Propane is an appealing fuel, easily stored and already used worldwide, but it’s extracted from the finite supply of fossil fuels – or is it? Researchers at Imperial College London and the University of Turku have engineered E. coli bacteria that create engine-ready propane out of fatty acids, and in the future, maybe even sunlight…
With the premise of producing a fuel that’s more sustainable in a biological host and easier to bring to market, the research team engineered a pathway in E. coli that interrupts the conversion of fatty acids into cell membranes and instead couples naturally unlinked enzymatic processes to manufacture propane…
“Although this research is at a very early stage, our proof of concept study provides a method for renewable production of a fuel that previously was only accessible from fossil reserves,” said Dr Patrik Jones, from the Department of Life Sciences at Imperial College London. “Although we have only produced tiny amounts so far, the fuel we have produced is ready to be used in an engine straight away. This opens up possibilities for future sustainable production of renewable fuels that at first could complement, and thereafter replace fossil fuels like diesel, petrol, natural gas and jet fuel.”
Manufacturing useable quantities of propane is the goal for future experiments, along with recreating the process in photosynthetic organisms, so that propane could truly be manufactured with the power of sunlight.
Genetic manipulation continues to forge ahead in the realm of molecular biologists. While I share the humor of fellow sci-fi fans, I doubt the fear of synthetic overlords is justifiable – given the requisite conservatism of the craft.
Though, poisonally, I ain’t holding my breath until this process is productive enough to be commercially viable.
Kinder Morgan (KMI), which operates some 80,000 miles of oil and gas pipelines through a network of separate entities strung together by its billionaire chairman and chief executive, Richard Kinder, is consolidating under one corporate roof. In a deal valued at $71 billion, the parent company will fully acquire three companies it already has partial stakes in: Kinder Morgan Energy Partners, Kinder Morgan Management, and El Paso Pipeline Partners. Think of it as fusing a disparate collection of pieces into one, functioning whole—kind of like building a pipeline.
The deal simplifies a complicated corporate structure that carried big tax benefits for its partners while also resulting in higher borrowing costs. The new corporation should generate more cash for investors and for buyouts. And it will also make Kinder Morgan the fourth largest-energy company in the U.S…
Richard Kinder co-founded Kinder Morgan in the late 1990s after losing out to Ken Lay [Phew - bet he doesn't miss that call] to be chief executive of Enron, and Kinder proceeded to cobble together a bunch of cast-off assets from Enron. In doing so, he pioneered the master limited partnership (MLP), a corporate tax structure that has come to dominate the pipeline industry.
The basic premise of an MLP is that instead of organizing as a corporation, pipeline companies were a collection of limited partnerships. Like corporations, MLPs still have thousands of investors and trade publicly. But under the law, stakes in MLPs trade as units, not shares—and that technically makes their investors partners, not shareholders. The IRS counts each stake in the profit as income, allowing the company to sidestep the 35 percent federal corporate tax.
Which further points out how real capitalists ain’t whining about how the IRS is run.
…Richard Kinder, who takes a $1-a-year salary and earns no annual bonus from any of the four companies, will increase his annual pay from dividends by more than $100 million, according to Bloomberg. His ownership take from all the companies earned him $380 million in dividend payments in 2013.
Bloomberg’s analysis doesn’t include which members of the Senate and the House of Representatives Kinder owns outright. It will take the Progressive bloggers and journalists to sort that out.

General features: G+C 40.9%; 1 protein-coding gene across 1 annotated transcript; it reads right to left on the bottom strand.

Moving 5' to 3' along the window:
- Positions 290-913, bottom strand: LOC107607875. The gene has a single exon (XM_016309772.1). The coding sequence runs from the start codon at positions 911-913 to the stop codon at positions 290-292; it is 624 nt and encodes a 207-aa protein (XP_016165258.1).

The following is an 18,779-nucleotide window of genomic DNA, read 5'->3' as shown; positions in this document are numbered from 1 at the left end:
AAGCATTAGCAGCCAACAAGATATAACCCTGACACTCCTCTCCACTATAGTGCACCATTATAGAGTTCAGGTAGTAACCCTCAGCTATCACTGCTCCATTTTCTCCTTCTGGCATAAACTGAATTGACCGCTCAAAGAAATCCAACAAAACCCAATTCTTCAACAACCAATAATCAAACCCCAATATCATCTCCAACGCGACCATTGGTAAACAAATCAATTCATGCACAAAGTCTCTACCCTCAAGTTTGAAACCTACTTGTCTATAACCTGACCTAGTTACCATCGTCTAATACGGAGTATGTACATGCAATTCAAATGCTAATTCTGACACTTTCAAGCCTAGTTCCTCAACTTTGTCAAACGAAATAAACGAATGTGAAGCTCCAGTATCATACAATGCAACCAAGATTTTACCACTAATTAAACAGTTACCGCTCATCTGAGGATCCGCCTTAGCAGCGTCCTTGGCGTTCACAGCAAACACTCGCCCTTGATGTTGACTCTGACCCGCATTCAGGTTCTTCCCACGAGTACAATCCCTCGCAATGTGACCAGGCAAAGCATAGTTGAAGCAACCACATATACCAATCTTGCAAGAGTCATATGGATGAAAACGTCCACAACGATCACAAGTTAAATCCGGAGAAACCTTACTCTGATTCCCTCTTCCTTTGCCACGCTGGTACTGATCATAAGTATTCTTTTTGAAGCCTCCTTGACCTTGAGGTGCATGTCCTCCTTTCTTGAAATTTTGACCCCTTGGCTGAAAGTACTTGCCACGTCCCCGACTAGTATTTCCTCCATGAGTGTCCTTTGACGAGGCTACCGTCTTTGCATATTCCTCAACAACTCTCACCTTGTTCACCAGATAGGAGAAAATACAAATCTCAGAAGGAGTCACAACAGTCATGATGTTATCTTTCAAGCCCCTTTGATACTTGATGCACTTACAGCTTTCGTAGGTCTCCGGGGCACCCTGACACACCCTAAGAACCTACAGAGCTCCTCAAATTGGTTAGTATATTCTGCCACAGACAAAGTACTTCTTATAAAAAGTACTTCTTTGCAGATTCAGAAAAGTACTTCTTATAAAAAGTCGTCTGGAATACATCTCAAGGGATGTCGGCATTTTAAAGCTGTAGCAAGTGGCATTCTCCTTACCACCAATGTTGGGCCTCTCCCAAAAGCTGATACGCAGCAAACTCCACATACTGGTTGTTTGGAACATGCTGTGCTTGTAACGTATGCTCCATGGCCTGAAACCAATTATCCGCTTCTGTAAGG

Pilot project in carbon capture and storage technology at this facility in Inner Mongolia
Most of China’s provinces are ahead of schedule or on track to meet 2015 energy savings targets, the government said on Friday, with Beijing and Shanghai among the frontrunners as the world’s No.2 economy seeks to reduce its impact on the environment.
China has pledged to reduce its energy intensity – the amount of energy it uses to add a dollar to its gross domestic product – to 16 percent below 2010 levels by 2015.
Beijing’s intention in setting the targets was to slow emissions of climate-changing greenhouse gases and cut expensive fuel imports, but they have won new relevance with the pollution crisis that has enveloped the nation the past two years.
Data released by China’s top economic planner the National Development and Reform Commission (NDRC) showed that 26 of 30 regions had achieved more than 60 percent of their targets by the end of last year…
Yang Fuqiang, an environmental expert with U.S.-based non-government agency Natural Resources Defense Council, said China would meet its 2015 target.
“But for the (following) five-year period, there is not much that can be done to improve end users’ efficiency, other than clean up the entire energy mix,” he said.
I guess he’s not as much of a news junkie as I am. Beijing is planning to ban all coal-fired electric generation by 2020 – converting to natural gas and syngas. The national government plans to have 50 coal gasification plants on stream around the Northwest and Central cities in the next few years.
SynGas is what we used in the United States until natural gas was available in economic quantities. I remember the changeover. And natural gas, either recovered domestically or brought in as LNG will enable further reduction of coal dependency.
The “last mile” of this solution is as critical in China as it was in the UK after World War 2. Probably half of the air pollution in northern and eastern China comes from coal fires used for home cooking and heating.
Details in the article – including regions ahead of schedule.
We don’t have to worry about being on time or ahead of schedule in the United States. Our Do-Nothing Congress won’t OK a schedule or fund an energy program that acknowledges either science or the need to reduce pollution.
New research has revealed offshore wind turbines may act as artificial reefs and seals have been deliberately seeking out the structures whilst hunting for prey.
Dr Deborah Russell carried out research with her team from the University of St Andrews where they gathered data from GPS devices attached to seals in the North Sea. The findings were published in the journal Current Biology.